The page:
‘The Making a Difference Award’, launched in September last year, rewards those BRIT school students who go the extra mile to enable people in the local community to flourish, contribute and lead the life they want to lead. Candidates have been nominated by their teachers and peers, and the winner will receive a £500 prize award when the award is announced in July at a ceremony at the BRIT School.
Here below are the five short-listed candidates who have been chosen by The BRIT School, people we support, and staff within Certitude. We really felt inspired by their dedication to supporting others and creating positive change within their community. Best of luck to all of them!
Joe has been a long-standing member of Khronos, an all-male dance group, in which he has performed at the Central Christmas lights turn on in Croydon town centre last year. He conducted himself professionally at all times and demonstrated great enthusiasm in performing and sharing his skills with the audience. Joe was also involved in the St Marks Community Project in which he taught and led workshops to younger boys to develop their confidence, skills and determination. He showed great rapport throughout the process, building positive relationships and being an outstanding role model. Due to the collaborative nature of this project he was able to build great camaraderie with his peers and younger performers, encouraging them to embrace and have courage in their performance.
When it comes to community work, Stella has a big heart and is always so inspirational in all projects. She exceeds in making personal relationships with the people she works with, creating a strong connection through us and the community. She works considerably hard in trying to make a difference to people’s lives and is always such a positive person to be around. She is an extremely caring individual and puts others before herself. She makes her workshop sessions enjoyable and worthwhile. She took the time to learn BSL (British Sign Language) to communicate efficiently within the class and community projects.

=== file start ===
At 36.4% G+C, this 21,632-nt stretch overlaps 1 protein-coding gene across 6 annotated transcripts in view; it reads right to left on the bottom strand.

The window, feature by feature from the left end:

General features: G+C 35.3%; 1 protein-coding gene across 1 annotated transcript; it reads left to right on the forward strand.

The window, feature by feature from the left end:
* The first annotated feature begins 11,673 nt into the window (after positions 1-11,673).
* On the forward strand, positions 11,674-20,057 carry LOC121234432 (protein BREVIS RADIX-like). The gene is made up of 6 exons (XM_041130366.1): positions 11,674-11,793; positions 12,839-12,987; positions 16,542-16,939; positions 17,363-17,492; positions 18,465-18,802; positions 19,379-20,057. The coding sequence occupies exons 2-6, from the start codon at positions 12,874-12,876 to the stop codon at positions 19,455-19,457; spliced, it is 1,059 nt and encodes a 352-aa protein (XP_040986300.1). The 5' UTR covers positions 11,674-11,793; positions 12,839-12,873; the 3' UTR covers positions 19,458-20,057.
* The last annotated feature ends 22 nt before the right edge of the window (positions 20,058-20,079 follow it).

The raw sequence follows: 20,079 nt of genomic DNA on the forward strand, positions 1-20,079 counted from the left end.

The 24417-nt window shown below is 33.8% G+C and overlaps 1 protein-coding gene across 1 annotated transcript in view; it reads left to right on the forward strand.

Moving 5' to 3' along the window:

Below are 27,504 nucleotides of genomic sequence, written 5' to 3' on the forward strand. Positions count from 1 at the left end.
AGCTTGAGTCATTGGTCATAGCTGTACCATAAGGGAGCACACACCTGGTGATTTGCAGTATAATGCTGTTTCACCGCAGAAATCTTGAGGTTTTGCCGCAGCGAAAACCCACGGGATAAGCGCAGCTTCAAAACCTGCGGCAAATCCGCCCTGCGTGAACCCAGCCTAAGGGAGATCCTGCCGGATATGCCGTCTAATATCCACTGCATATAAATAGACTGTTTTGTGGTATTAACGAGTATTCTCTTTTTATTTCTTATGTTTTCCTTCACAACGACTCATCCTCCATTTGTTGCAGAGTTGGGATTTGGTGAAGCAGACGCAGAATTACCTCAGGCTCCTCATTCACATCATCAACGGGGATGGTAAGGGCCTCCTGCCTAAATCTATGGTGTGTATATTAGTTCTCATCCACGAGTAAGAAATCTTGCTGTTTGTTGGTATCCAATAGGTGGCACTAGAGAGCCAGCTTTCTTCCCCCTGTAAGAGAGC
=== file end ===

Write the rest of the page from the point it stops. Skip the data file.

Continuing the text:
Within the first week of his time at the School, Nadeem gave his class a talk focused around what it was like to be deaf. Nadeem also visits a participant who came to a few workshops at the school, and visits him at his Day Centre of Whitehorse Hub. The participant has Celebral Palsay and is also deaf and they have a strong connection and are able to communicate through gestures and sign language. Nadeem also helps at BRIT Kids every Saturday morning with music therapy. He has inspired his class by teaching them BSL (British Sign Language) with the final Community Arts Practice show “Want 2 Talk?” being the first ever show accessible to the deaf and hard of hearing.
Keziah started by becoming a theatre workshop assistant at her local theatre school ‘Dream Studios’ in Oxford. Her participation in community work progressed when she became a youth representative of a local charity ‘Hopeful Notes’ which performs at music events to raise money for local charities and individuals in need. Keziah independently organised a music event which raised over £1000 for ‘The Oxford Children’s Hospital’. Keziah has volunteered as a classroom assistant at ‘Springfield School’ for young people with special needs and disabilities. Keziah then launched her blog ‘12 Months of Giving’, in which she aims to draw focus to an organisation/individual in need each month for a year. Throughout this project she has delivered Anti-Bullying Workshops and raised money for The Alzheimer’s Society. Keziah’s ambition is to set up her own community theatre school delivering drama therapy workshops. Keziah wishes to continue to use her skills and passion for the arts for therapeutic and rehabilitation purposes, in order to improve the lives of others.
Adam has been involved in many beneficial community and charitable projects. His most recent project has been on behalf of ‘War Child’, a children in conflict charity. He organised a string of concerts to raise awareness and money for the charity. Adam has organised these events with a hope to raise fund for war-stricken children in countries such as Syria, Uganda, C.A.R and Iraq. He has so far raised £700 from ticket sales, excluding additional donations. As War Child liked this idea, Adam is recording the song “Bui Doi” (from Miss Saigon) – a song which explores the fact that we can do so much more than we do, and about getting children out of war zones. Adam does so much for charities and causes he cares about, he is a very passionate and selfless young man who vastly goes out of his way to help the less fortunate.